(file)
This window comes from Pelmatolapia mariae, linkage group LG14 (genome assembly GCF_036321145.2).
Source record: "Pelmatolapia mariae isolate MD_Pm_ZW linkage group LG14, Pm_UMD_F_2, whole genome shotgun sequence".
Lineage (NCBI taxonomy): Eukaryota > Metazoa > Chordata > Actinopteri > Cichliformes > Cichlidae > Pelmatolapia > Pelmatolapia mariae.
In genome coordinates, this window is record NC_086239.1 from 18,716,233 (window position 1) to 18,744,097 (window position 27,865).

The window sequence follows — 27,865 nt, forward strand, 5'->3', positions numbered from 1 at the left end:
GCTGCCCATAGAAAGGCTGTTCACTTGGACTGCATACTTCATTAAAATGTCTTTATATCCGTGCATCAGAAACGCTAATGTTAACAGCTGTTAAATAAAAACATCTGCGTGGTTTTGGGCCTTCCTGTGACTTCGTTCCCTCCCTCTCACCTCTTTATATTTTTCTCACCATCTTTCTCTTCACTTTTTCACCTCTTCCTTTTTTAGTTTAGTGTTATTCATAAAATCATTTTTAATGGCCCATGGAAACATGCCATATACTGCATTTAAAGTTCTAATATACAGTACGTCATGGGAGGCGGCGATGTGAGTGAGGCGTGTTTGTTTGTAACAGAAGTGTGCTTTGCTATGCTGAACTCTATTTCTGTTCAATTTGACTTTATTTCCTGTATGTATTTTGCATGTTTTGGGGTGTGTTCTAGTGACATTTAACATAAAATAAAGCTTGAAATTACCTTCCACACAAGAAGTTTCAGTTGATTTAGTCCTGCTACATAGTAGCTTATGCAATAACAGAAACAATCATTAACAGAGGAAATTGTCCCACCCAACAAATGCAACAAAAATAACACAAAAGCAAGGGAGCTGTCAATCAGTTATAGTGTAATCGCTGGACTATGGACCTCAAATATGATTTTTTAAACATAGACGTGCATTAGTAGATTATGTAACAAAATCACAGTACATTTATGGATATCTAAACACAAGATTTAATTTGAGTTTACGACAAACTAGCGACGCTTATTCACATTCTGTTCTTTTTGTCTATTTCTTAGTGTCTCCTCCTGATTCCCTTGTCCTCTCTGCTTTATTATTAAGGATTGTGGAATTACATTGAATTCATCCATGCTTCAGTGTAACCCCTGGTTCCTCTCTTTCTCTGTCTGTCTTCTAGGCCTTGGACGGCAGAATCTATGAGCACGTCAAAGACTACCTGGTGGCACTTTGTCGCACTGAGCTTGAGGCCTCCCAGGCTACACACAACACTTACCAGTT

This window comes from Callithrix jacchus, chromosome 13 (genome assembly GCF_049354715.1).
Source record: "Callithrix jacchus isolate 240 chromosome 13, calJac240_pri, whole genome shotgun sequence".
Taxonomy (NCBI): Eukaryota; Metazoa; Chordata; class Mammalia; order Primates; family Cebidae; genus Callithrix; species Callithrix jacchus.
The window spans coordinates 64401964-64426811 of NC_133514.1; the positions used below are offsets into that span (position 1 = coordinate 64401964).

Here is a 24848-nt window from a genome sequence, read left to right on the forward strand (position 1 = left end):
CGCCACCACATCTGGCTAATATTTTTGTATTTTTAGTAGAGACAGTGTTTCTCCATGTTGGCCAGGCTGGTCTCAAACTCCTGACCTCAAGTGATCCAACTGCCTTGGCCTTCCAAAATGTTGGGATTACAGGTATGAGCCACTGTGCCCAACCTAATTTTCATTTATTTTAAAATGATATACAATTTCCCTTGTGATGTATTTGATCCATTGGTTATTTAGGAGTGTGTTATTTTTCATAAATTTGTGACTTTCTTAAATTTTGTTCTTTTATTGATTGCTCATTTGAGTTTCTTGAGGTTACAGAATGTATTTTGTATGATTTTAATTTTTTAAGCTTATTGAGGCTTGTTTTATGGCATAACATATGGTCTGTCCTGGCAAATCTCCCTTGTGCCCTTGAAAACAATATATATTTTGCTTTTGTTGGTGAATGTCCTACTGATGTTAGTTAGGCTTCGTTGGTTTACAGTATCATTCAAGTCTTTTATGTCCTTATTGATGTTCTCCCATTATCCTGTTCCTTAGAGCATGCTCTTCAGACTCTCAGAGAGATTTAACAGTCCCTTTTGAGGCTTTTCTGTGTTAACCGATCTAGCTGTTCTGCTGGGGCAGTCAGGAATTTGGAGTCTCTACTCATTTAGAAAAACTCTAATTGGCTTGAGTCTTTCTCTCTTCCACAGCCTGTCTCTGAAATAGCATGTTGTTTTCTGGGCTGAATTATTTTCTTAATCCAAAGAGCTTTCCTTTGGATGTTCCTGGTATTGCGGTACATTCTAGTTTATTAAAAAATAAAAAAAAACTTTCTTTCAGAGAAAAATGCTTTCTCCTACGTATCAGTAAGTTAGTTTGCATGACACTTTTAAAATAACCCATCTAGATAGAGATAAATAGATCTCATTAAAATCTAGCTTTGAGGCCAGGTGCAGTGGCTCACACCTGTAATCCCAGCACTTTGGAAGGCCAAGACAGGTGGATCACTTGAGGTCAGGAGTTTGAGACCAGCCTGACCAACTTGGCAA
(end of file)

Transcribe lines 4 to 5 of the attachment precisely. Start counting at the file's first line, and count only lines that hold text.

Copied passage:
In genome coordinates, this window is record NC_086239.1 from 18,716,233 (window position 1) to 18,744,097 (window position 27,865).

The window sequence follows — 27,865 nt, forward strand, 5'->3', positions numbered from 1 at the left end: